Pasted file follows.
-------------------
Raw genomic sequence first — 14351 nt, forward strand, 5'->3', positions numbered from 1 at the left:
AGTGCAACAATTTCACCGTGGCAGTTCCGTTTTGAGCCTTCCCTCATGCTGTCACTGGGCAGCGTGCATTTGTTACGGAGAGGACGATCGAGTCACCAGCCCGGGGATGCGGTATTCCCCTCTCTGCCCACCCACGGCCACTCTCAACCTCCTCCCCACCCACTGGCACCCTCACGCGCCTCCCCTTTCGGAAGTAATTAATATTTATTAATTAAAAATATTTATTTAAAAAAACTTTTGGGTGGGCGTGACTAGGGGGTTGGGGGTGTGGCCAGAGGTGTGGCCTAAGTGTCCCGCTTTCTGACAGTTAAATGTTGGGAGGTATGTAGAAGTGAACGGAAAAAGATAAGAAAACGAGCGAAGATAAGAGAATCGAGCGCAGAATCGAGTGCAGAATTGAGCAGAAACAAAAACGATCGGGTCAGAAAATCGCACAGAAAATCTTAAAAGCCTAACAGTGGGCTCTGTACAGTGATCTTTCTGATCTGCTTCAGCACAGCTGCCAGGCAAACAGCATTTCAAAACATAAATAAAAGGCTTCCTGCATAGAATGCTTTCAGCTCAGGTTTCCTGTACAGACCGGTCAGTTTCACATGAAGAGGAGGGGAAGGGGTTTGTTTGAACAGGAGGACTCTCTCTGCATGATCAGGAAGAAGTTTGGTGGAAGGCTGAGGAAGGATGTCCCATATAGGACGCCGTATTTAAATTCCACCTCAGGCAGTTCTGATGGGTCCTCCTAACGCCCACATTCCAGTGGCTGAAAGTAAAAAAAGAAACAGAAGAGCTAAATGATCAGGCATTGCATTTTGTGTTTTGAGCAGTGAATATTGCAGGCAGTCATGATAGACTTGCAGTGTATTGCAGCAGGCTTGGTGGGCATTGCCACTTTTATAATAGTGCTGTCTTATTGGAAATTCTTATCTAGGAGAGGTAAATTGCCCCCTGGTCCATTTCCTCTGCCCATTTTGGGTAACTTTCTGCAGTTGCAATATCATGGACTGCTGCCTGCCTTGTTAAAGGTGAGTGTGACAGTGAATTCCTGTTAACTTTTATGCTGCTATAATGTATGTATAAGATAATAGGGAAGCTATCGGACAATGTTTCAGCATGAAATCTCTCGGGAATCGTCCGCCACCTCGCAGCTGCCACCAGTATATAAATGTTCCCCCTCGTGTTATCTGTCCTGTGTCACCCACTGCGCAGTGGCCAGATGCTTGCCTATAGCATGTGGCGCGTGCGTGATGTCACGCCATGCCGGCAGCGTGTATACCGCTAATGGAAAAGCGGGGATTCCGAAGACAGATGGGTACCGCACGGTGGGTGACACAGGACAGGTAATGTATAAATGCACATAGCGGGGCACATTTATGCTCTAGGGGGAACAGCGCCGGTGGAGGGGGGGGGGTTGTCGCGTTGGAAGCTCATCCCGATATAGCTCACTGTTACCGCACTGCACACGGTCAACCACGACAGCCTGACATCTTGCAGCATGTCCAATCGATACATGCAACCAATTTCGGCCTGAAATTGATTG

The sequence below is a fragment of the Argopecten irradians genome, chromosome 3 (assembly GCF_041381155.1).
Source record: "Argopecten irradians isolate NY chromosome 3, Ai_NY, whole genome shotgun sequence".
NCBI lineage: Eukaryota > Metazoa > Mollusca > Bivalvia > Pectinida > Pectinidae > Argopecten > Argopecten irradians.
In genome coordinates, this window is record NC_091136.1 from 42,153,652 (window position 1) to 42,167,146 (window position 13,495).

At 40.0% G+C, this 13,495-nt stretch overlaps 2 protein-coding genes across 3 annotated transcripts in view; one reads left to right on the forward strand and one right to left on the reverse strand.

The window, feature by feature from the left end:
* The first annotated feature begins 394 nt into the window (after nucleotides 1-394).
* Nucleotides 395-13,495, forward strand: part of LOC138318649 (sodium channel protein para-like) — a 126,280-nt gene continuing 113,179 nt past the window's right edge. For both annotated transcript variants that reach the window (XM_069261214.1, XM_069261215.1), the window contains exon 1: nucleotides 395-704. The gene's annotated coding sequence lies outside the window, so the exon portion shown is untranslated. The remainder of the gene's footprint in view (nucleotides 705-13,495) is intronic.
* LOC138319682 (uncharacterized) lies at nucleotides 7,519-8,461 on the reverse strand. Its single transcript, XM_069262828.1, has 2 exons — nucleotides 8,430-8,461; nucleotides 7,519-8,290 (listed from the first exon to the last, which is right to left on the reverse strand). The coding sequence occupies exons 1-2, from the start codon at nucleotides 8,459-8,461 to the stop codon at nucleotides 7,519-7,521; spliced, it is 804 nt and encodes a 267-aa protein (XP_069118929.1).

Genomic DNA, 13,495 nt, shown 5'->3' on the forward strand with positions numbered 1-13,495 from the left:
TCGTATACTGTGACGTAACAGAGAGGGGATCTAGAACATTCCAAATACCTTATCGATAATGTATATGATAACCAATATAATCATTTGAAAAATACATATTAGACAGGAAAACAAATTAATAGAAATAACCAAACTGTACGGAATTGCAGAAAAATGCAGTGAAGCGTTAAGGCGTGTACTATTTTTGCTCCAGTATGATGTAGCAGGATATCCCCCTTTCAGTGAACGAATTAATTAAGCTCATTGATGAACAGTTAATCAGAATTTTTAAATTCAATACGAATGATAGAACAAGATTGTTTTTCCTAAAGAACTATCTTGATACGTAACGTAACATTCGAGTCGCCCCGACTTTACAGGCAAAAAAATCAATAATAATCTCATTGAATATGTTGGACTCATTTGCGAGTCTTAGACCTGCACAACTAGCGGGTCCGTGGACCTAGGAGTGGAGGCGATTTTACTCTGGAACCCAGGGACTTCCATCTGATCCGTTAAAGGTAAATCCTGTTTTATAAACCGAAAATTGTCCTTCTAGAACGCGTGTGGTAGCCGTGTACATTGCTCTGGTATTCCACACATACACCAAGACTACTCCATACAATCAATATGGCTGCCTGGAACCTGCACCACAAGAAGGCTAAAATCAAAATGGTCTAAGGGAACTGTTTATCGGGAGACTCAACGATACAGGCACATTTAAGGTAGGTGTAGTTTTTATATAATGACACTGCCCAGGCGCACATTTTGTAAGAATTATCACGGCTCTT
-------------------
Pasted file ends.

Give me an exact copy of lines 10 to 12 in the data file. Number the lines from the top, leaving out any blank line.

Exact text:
* Nucleotides 395-13,495, forward strand: part of LOC138318649 (sodium channel protein para-like) — a 126,280-nt gene continuing 113,179 nt past the window's right edge. For both annotated transcript variants that reach the window (XM_069261214.1, XM_069261215.1), the window contains exon 1: nucleotides 395-704. The gene's annotated coding sequence lies outside the window, so the exon portion shown is untranslated. The remainder of the gene's footprint in view (nucleotides 705-13,495) is intronic.
* LOC138319682 (uncharacterized) lies at nucleotides 7,519-8,461 on the reverse strand. Its single transcript, XM_069262828.1, has 2 exons — nucleotides 8,430-8,461; nucleotides 7,519-8,290 (listed from the first exon to the last, which is right to left on the reverse strand). The coding sequence occupies exons 1-2, from the start codon at nucleotides 8,459-8,461 to the stop codon at nucleotides 7,519-7,521; spliced, it is 804 nt and encodes a 267-aa protein (XP_069118929.1).

Genomic DNA, 13,495 nt, shown 5'->3' on the forward strand with positions numbered 1-13,495 from the left: